The Breaking Point: Equine Coffin Bone Fractures

Discover how coffin bone fractures happen and how to prevent them from becoming career-ending injuries.
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Type 1 P3 fracture involving the palmar process of the coffin bone
This radiograph reveals a Type-1 P3 fracture involving the palmar process (wing) of the coffin bone. | Courtesy Dr. Christina Cable

How coffin bone fractures happen, and how to prevent them from becoming career-ending injuries

The coffin bone, also called the pedal bone or distal phalanx, is the terminal bone in the horse’s limb, encased within the hoof capsule. It serves as the foundation of the foot, where important structures ranging from the deep digital flexor tendon to the laminae attach. Despite its location behind the protective hoof wall, the coffin bone can fracture, resulting in one of seven types of breaks.

“Picture hitting an icicle with a baseball bat. If you swing like you are trying out for the Phillies, the ice shatters into a million pieces,” says Janik Gasiorowski, VMD, Dipl. ACVS, associate veterinarian and equine surgeon at the Mid-Atlantic Equine Medical Center, in Ringoes, New Jersey. “But if you were to push that same baseball bat slowly into contact with the icicle, it would only break into two clean pieces.”

The same holds true for bones. “All fractures happen quickly, but if you pause and ‘zoom in’ on the moment of impact, you see that the faster the force is applied, the more energy is stored in the bone, and the more violently that bone breaks,” Gasiorowski continues. “This difference accounts for ‘good’ versus ‘bad’ outcomes, with shattered bones carrying a worse prognosis than clean breaks.”

Indeed, shattering is a sign of high energy input at the time of fracture. “When the coffin bone is shattered into many pieces, we understand the energy input clearly because we see the resulting bone fragments,” he explains. “But things are not always so clear-cut.”

A coffin bone fracture can come with myriad invisible insults to surrounding structures. “Sometimes, much of the excess energy is absorbed by the soft tissues—cartilage, joint capsule, ligaments,” says Gasiorowski. “We cannot see squashed cartilage or torn ligaments on radiographs. Over time, these injured tissues scar or die. Damaged hyaline cartilage (the glassy smooth cartilage that lines joint surfaces) in the coffin joint gets replaced with (more rigid) fibrocartilage; the joint capsule and ligaments get thicker and stiffer. These changes cause arthritis.” Arthritis, as we’ll discuss in this article, can cast a dark shadow over an otherwise bright outlook for horse owners rehabbing a fracture.

Causes of Coffin Bone Fractures

If you consider the unique anatomy of the equine athlete, it could seem surprising that coffin bone fractures are a rarity rather than an inevitability. A half-ton animal landing at great speeds and with great force upon a single hoof at a time at the canter and gallop places a tremendous amount of pressure on the coffin bone.

Veterinarians and researchers (Kidd 2011, Morrison 2013) have found the most common causes of a broken coffin bone include:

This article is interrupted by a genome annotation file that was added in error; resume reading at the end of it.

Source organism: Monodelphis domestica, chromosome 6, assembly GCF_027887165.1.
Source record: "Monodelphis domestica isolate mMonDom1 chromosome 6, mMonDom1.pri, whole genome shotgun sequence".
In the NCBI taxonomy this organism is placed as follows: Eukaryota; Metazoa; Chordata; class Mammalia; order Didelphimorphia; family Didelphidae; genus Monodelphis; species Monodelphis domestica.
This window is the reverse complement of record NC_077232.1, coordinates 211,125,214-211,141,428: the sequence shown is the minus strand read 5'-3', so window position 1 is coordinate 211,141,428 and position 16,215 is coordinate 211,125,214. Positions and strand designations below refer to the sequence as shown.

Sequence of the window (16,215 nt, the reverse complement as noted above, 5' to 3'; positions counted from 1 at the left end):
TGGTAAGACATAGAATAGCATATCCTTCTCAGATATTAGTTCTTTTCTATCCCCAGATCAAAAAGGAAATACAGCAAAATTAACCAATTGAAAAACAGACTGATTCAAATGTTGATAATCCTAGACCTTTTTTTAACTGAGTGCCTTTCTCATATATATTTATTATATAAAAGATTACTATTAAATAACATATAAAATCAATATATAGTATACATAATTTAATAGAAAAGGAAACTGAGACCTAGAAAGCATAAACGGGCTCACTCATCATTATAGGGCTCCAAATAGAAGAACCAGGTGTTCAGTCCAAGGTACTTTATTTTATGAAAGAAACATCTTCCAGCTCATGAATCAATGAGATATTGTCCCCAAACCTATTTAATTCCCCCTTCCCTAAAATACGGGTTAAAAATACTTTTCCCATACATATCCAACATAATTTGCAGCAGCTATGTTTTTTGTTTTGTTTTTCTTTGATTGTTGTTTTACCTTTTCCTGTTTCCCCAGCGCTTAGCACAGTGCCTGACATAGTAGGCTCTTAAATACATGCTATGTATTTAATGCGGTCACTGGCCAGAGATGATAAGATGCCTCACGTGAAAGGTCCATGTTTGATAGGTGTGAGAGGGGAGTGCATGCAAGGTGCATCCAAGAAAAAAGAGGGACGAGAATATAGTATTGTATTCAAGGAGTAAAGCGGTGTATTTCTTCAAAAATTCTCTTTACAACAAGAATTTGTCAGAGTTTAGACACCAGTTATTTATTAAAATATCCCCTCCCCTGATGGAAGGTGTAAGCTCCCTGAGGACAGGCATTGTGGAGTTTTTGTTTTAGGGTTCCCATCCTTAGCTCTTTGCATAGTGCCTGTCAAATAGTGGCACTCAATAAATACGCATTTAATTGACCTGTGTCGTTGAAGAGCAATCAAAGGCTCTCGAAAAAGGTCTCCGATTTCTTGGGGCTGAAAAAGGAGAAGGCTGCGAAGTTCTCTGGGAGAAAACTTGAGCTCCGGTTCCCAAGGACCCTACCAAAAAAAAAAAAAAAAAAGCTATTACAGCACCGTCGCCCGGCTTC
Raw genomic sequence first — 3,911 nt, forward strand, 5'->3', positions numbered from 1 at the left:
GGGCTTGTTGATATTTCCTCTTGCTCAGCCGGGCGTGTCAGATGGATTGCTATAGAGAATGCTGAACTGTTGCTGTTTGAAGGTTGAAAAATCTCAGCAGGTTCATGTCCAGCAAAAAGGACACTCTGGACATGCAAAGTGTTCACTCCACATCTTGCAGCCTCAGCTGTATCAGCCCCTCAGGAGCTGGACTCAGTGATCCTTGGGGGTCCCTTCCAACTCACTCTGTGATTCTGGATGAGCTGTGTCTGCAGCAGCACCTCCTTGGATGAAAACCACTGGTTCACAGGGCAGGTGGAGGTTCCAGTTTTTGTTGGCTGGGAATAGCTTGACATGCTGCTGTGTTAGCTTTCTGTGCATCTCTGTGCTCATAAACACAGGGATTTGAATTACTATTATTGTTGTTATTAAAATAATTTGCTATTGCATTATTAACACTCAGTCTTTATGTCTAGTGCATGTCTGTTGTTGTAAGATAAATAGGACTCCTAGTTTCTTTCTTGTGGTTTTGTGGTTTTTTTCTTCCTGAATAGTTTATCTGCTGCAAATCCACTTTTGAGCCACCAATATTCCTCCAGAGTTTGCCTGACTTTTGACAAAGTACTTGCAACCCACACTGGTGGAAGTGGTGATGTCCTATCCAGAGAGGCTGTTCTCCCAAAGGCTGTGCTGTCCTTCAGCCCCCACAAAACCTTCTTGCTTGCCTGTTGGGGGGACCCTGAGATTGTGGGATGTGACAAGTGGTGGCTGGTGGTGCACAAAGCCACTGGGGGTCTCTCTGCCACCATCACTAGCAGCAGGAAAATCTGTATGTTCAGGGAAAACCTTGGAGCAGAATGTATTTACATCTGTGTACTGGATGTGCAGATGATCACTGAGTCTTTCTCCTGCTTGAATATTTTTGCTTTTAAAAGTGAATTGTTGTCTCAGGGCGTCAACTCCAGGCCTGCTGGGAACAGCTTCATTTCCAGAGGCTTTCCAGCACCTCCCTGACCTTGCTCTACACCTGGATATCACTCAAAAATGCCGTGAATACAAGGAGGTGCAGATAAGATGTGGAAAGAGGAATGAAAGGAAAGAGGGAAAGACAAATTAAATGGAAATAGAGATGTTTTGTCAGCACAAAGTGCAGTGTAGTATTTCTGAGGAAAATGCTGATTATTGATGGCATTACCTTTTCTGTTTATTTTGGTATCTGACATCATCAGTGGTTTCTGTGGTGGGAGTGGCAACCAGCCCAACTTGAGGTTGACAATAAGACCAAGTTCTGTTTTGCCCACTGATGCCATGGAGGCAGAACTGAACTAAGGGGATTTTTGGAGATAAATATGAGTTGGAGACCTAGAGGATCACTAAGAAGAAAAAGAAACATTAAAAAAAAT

• Trauma, which accounts for most fractures of the equine digit, such as kicking or colliding with firm objects, or racing injury.
  • Improper shoeing, leaving the coffin bone to bear more weight and pressure than nature intended.
  • Working on hard surfaces, inflicting repeated concussion on the bone.
  • Stone bruises.
  • Infectious conditions inside the hoof capsule, which can progress to osteomyelitis (bone infection) and fracture.
  • Nutritional deficiencies—notably calcium and vitamins A and D—which weaken the coffin bone and predispose it to fractures.

Regardless of the type of coffin bone fracture, the most apparent clinical sign is generally lameness. To make a diagnosis veterinarians perform physical and lameness exams, including the application of hoof testers and possibly nerve blocks to locate the source of pain. Radiography (X ray) is the veterinarian’s go-to diagnostic imaging modality for suspected fractures.

Christina Cable, DVM, Dipl. ACVS, owner of Early Winter Equine, an ambulatory practice in Lansing, New York, sees three to four coffin bone fractures per year, most of which are wing fractures. “The fractures tend to be in the forelimbs, but very occasionally we find them in the hind limbs,” she says. “This is likely reflective of the distribution of the horse’s body weight, with an estimated 55-60% carried by the front end and the remaining 40-45% by the hindquarters. With more weight comes a greater risk of injury.”

The Challenges of Joint Damage

Not all fractures are created equal, mainly because bones and joints are not on a level playing field when it comes to healing. On one hand, bone can be 100% fixed and return to its previous strength. “As a matter of fact, bone heals very well and continues to remodel for years after primary healing, adapting to daily use based on the stresses applied to it,” says Gasiorowski. “Even when a fibrous union (not true bone healing) occurs in nonarticular fractures, the horses are usually sound and comfortable.”

Joints? That’s a different story, which is why articular coffin bone fractures are bad news. “Cartilage has very limited capacity for healing,” says Gasiorowski. “The main concern with articular fractures is the development of arthritis. More specifically, hyaline cartilage is the problem. Hyaline cartilage can heal small defects (from normal wear and tear), but sustaining significant trauma from a fracture can cause permanent damage. The hyaline cartilage of the coffin joint is destroyed and replaced by fibrocartilage. Fibrocartilage, as its name indicates, has a fibrous consistency. It lacks the tensile and expansile properties of hyaline cartilage, making it an inferior substitute. Fibrocartilage also does not form with the exact same shape as the hyaline cartilage originally had, leaving bumps and divots in the gliding surface of the joint.”